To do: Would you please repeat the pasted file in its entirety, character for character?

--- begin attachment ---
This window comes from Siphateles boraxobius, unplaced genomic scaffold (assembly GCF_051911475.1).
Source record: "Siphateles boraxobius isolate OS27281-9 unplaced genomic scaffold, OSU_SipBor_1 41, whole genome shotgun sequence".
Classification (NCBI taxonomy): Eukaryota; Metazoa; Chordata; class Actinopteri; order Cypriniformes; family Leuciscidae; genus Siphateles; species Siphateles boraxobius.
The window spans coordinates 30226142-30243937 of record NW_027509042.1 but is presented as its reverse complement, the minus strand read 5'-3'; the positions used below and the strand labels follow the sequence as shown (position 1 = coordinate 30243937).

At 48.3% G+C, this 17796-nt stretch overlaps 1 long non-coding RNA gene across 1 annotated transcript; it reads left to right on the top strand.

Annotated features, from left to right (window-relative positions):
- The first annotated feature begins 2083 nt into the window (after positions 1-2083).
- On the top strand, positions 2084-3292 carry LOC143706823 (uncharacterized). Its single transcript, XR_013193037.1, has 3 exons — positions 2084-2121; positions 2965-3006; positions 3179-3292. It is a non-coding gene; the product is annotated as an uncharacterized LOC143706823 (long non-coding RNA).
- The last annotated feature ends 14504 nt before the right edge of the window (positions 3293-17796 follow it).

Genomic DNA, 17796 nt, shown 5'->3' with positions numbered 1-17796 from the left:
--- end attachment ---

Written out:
This window comes from Siphateles boraxobius, unplaced genomic scaffold (assembly GCF_051911475.1).
Source record: "Siphateles boraxobius isolate OS27281-9 unplaced genomic scaffold, OSU_SipBor_1 41, whole genome shotgun sequence".
Classification (NCBI taxonomy): Eukaryota; Metazoa; Chordata; class Actinopteri; order Cypriniformes; family Leuciscidae; genus Siphateles; species Siphateles boraxobius.
The window spans coordinates 30226142-30243937 of record NW_027509042.1 but is presented as its reverse complement, the minus strand read 5'-3'; the positions used below and the strand labels follow the sequence as shown (position 1 = coordinate 30243937).

At 48.3% G+C, this 17796-nt stretch overlaps 1 long non-coding RNA gene across 1 annotated transcript; it reads left to right on the top strand.

Annotated features, from left to right (window-relative positions):
- The first annotated feature begins 2083 nt into the window (after positions 1-2083).
- On the top strand, positions 2084-3292 carry LOC143706823 (uncharacterized). Its single transcript, XR_013193037.1, has 3 exons — positions 2084-2121; positions 2965-3006; positions 3179-3292. It is a non-coding gene; the product is annotated as an uncharacterized LOC143706823 (long non-coding RNA).
- The last annotated feature ends 14504 nt before the right edge of the window (positions 3293-17796 follow it).

Genomic DNA, 17796 nt, shown 5'->3' with positions numbered 1-17796 from the left: